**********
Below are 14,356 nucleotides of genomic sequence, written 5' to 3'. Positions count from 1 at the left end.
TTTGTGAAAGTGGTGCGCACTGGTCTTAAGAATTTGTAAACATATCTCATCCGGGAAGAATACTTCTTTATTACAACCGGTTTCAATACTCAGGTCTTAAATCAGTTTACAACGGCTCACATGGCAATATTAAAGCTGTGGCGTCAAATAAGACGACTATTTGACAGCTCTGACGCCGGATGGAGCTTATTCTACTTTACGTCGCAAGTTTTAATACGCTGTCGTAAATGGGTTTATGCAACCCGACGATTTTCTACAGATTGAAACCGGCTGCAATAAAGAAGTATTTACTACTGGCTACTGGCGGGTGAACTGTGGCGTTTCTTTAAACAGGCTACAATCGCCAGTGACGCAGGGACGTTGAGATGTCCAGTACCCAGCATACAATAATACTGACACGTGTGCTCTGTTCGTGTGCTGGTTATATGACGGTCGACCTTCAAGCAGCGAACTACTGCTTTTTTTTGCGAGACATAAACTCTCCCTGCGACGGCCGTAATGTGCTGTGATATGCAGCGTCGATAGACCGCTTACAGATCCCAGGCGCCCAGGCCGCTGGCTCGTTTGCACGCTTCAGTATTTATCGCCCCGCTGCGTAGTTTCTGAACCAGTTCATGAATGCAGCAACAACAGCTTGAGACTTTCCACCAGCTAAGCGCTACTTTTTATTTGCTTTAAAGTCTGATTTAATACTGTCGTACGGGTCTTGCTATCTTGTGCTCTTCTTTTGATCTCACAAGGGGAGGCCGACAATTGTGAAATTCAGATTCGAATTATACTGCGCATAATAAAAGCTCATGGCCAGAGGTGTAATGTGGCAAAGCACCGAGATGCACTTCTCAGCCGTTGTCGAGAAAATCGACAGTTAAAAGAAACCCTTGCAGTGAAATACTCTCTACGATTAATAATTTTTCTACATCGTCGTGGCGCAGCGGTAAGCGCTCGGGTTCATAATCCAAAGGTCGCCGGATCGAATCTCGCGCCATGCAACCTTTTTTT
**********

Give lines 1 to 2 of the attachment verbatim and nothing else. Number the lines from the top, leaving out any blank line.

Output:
Below are 14,356 nucleotides of genomic sequence, written 5' to 3'. Positions count from 1 at the left end.
TTTGTGAAAGTGGTGCGCACTGGTCTTAAGAATTTGTAAACATATCTCATCCGGGAAGAATACTTCTTTATTACAACCGGTTTCAATACTCAGGTCTTAAATCAGTTTACAACGGCTCACATGGCAATATTAAAGCTGTGGCGTCAAATAAGACGACTATTTGACAGCTCTGACGCCGGATGGAGCTTATTCTACTTTACGTCGCAAGTTTTAATACGCTGTCGTAAATGGGTTTATGCAACCCGACGATTTTCTACAGATTGAAACCGGCTGCAATAAAGAAGTATTTACTACTGGCTACTGGCGGGTGAACTGTGGCGTTTCTTTAAACAGGCTACAATCGCCAGTGACGCAGGGACGTTGAGATGTCCAGTACCCAGCATACAATAATACTGACACGTGTGCTCTGTTCGTGTGCTGGTTATATGACGGTCGACCTTCAAGCAGCGAACTACTGCTTTTTTTTGCGAGACATAAACTCTCCCTGCGACGGCCGTAATGTGCTGTGATATGCAGCGTCGATAGACCGCTTACAGATCCCAGGCGCCCAGGCCGCTGGCTCGTTTGCACGCTTCAGTATTTATCGCCCCGCTGCGTAGTTTCTGAACCAGTTCATGAATGCAGCAACAACAGCTTGAGACTTTCCACCAGCTAAGCGCTACTTTTTATTTGCTTTAAAGTCTGATTTAATACTGTCGTACGGGTCTTGCTATCTTGTGCTCTTCTTTTGATCTCACAAGGGGAGGCCGACAATTGTGAAATTCAGATTCGAATTATACTGCGCATAATAAAAGCTCATGGCCAGAGGTGTAATGTGGCAAAGCACCGAGATGCACTTCTCAGCCGTTGTCGAGAAAATCGACAGTTAAAAGAAACCCTTGCAGTGAAATACTCTCTACGATTAATAATTTTTCTACATCGTCGTGGCGCAGCGGTAAGCGCTCGGGTTCATAATCCAAAGGTCGCCGGATCGAATCTCGCGCCATGCAACCTTTTTTT